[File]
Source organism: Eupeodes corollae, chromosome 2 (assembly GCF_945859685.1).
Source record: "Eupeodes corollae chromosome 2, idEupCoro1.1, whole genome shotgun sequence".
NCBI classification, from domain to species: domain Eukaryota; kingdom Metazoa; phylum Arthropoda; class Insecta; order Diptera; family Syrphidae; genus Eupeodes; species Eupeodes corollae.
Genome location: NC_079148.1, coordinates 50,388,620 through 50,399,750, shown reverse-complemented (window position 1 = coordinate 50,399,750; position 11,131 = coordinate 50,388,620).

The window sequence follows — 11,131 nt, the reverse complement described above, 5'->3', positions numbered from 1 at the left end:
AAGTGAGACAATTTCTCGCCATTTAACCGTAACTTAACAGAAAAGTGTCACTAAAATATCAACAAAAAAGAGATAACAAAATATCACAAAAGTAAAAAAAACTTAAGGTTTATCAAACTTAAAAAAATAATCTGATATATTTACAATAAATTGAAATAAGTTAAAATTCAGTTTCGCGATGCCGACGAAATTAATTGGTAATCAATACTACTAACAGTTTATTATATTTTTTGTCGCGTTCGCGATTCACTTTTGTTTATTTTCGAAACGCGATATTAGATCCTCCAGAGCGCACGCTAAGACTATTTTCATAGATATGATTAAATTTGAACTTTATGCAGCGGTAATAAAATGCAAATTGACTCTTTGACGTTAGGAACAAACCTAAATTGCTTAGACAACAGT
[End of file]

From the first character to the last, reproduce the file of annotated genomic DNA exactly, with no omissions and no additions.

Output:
Source organism: Eupeodes corollae, chromosome 2 (assembly GCF_945859685.1).
Source record: "Eupeodes corollae chromosome 2, idEupCoro1.1, whole genome shotgun sequence".
NCBI classification, from domain to species: domain Eukaryota; kingdom Metazoa; phylum Arthropoda; class Insecta; order Diptera; family Syrphidae; genus Eupeodes; species Eupeodes corollae.
Genome location: NC_079148.1, coordinates 50,388,620 through 50,399,750, shown reverse-complemented (window position 1 = coordinate 50,399,750; position 11,131 = coordinate 50,388,620).

The window sequence follows — 11,131 nt, the reverse complement described above, 5'->3', positions numbered from 1 at the left end:
AAGTGAGACAATTTCTCGCCATTTAACCGTAACTTAACAGAAAAGTGTCACTAAAATATCAACAAAAAAGAGATAACAAAATATCACAAAAGTAAAAAAAACTTAAGGTTTATCAAACTTAAAAAAATAATCTGATATATTTACAATAAATTGAAATAAGTTAAAATTCAGTTTCGCGATGCCGACGAAATTAATTGGTAATCAATACTACTAACAGTTTATTATATTTTTTGTCGCGTTCGCGATTCACTTTTGTTTATTTTCGAAACGCGATATTAGATCCTCCAGAGCGCACGCTAAGACTATTTTCATAGATATGATTAAATTTGAACTTTATGCAGCGGTAATAAAATGCAAATTGACTCTTTGACGTTAGGAACAAACCTAAATTGCTTAGACAACAGT